Customer Relationship Management (CRM)

New technologies offer the promise of making our business efforts faster, more efficient, and higher quality. One such technology, Customer Relationship Management (CRM) software, has been around for nearly 30 years and still many businesses have not yet invested. A good question to ask is: “Does your sales team really need to utilize a CRM?”

You may have heard many negatives:

  • They can be expensive
  • They are often cumbersome to set up and implement
  • It will be time consuming to train and a steep learning curve to use
  • Salespeople will push back on using a new system
  • It can be confusing to choose from the hundreds that are available

These are all reasonable objections. But do these objections outweigh the potential gains you might achieve through a well-designed CRM? In other words, is there an ROI to be recognized?

Consider the following – based on data complied from over 2,000 sales agility assessments, small and mid-sized businesses indicated:

  • 92% of companies reported there is no sales process
  • 91% said they don’t know the probability of closure for each sales cycle step
  • 86% don’t know what needs to occur at each step in the sales cycle
  • 79% said their sales metrics are not clearly defined and understood by the entire sales team

This is not to say that companies don’t care about sales process, cycle, and metrics – in most cases they either don’t recognize the value and/or don’t have the ability to generate the data to create actionable metrics. And that’s because only 26% of SMBs document their sales process within a CRM.

Let’s take a closer look at the reasons you should be using a CRM.

Communication and Transparency

With sales teams small or large, documenting the sales process and steps within a CRM provides information across the organization on the status of each opportunity. The sales team can track opportunities, more effectively communicate with prospects, and be more efficient with their time and resources. Operations is able to adjust production, supply chain, and customer service needs according to sales demand; and senior leaders have insight into the sales pipeline/forecast, with the ability to make strategic decisions based on data instead of speculation. In other words, there is clear information available across the enterprise.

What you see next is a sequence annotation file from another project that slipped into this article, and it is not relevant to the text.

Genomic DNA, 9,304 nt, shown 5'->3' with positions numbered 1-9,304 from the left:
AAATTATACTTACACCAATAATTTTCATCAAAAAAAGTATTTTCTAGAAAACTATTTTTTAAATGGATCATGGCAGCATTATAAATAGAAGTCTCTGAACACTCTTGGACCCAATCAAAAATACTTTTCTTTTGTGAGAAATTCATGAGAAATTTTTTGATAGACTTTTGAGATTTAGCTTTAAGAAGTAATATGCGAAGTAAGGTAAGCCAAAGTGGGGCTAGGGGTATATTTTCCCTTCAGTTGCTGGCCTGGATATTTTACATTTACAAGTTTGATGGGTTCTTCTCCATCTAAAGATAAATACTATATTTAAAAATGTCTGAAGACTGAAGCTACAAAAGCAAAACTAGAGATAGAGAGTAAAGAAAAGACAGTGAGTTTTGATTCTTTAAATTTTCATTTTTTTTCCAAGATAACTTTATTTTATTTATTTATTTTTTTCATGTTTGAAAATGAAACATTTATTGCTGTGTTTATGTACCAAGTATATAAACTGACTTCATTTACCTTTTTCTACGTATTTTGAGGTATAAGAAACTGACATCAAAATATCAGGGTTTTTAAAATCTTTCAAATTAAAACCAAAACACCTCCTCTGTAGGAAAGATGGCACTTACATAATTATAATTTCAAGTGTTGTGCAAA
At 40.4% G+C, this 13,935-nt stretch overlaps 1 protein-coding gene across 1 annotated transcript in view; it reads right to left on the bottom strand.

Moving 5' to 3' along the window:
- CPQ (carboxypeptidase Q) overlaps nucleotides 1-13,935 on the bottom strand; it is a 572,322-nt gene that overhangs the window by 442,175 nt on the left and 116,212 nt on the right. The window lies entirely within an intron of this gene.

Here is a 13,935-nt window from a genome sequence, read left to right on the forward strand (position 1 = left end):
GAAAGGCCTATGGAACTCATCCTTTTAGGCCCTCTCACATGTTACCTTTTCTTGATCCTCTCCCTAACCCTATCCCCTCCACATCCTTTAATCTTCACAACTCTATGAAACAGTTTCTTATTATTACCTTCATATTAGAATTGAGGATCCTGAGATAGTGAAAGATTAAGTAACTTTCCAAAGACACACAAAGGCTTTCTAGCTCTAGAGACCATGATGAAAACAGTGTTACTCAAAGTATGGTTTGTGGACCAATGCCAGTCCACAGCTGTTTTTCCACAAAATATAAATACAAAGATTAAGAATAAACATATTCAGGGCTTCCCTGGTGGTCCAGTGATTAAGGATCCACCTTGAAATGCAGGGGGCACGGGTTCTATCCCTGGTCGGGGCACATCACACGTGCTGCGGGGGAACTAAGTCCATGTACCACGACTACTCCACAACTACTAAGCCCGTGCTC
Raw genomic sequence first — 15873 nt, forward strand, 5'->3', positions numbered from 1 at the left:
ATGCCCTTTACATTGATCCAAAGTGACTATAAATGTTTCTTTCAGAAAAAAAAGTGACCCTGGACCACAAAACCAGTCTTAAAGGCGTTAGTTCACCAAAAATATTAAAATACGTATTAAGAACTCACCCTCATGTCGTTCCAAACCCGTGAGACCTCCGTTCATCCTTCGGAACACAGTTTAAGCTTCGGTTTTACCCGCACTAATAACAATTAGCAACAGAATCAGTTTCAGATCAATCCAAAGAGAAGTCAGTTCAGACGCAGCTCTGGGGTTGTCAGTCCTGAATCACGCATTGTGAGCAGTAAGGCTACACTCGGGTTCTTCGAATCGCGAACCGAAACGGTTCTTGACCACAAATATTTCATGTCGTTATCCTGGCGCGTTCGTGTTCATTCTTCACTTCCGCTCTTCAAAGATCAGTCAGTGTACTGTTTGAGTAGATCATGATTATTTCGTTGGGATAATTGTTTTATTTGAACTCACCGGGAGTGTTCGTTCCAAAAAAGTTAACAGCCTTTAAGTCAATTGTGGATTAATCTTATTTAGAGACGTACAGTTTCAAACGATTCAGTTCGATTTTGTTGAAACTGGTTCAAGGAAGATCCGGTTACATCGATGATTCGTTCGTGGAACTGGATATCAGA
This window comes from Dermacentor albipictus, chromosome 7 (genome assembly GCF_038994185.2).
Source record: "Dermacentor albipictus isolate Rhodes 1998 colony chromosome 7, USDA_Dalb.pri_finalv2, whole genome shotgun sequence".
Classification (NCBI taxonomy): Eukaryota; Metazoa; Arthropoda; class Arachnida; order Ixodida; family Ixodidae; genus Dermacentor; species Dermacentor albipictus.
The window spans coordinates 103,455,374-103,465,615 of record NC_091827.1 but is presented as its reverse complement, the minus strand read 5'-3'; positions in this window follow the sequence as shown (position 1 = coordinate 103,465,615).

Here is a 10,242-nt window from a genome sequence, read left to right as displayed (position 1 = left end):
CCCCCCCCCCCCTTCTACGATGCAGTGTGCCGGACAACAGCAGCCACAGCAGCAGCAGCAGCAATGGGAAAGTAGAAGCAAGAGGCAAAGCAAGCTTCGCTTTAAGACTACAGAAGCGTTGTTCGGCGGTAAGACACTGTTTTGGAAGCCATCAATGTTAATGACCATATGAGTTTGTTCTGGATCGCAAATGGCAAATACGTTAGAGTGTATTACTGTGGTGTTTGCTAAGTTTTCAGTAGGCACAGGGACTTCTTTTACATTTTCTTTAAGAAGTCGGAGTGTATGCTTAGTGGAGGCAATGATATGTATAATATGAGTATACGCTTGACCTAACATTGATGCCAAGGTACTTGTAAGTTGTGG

Pro tip: With this information readily available at their fingertips, managers must resist the urge to continuously request “updates” from the sales teams. It is in the CRM, which should be the source of truth on sales.

Data and Analysis

An effectively utilized CRM is a wealth of data – close rates, cycle times, deal size, customer segmentation results, and lead sources are just a few of the analytics available through virtually all CRMs.  These data points provide insights to tailor your sales process to the buying needs and patterns of your ideal customer profile segments. It also offers benchmarks and best practices for your sales team members.

Pro tip: You’ve heard “garbage in, garbage out”? The data is only as good as the disciplined use of the CRM. Leaders must continuously reinforce the “why,” set clear expectations on the use, and reward those who demonstrate effective utilization while creating consequences for those who do not. If the CRM is not clean, that is a consequence of ineffective leadership.

Efficiency

If you are a sales team of one, a spreadsheet may be an effective way to document your sales process. But for larger teams, as your customer information grows, your sales team may have difficulties keeping up with the pipeline flow. Generating sales reports and analysis can be time consuming, forecasting is mostly speculative, and management must regularly check-in on sales opportunities. A CRM is a needed solution.

Today’s modern cloud-based CRMs allow users to quickly add and track opportunities and activities, share information across the organization, create dashboards and reports, write proposals, quotes, and invoices, and even communicate within your email and calendar software. And since this can be done from a computer, tablet, or smartphone, it provides a dynamic system that will make leaders, sales teams, and other staff all more efficient.

Pro tip: To get the most from a CRM system, it is imperative to gather input from a variety of stakeholders including salespeople, support staff, customer service, operations, and senior leadership during the selection process. This has the added benefit of creating initial buy-in from your users.

Conclusion

A CRM will provide your business with a significant improvement in your sales capabilities. Streamlining data across departments provides improved communication, saves time, and enhances the overall sales process. With around 600 different CRMs available, finding one specific to your needs (and in some cases, tailored for your industry) is a necessary step in order to gain meaningful data. Reach out to your local Sales Xceleration Advisor today to make sure you are implementing, training, and validating effective adoption of your new technology resource.

For more information, take my online Sales Agility Assessment, or email me directly at [email protected].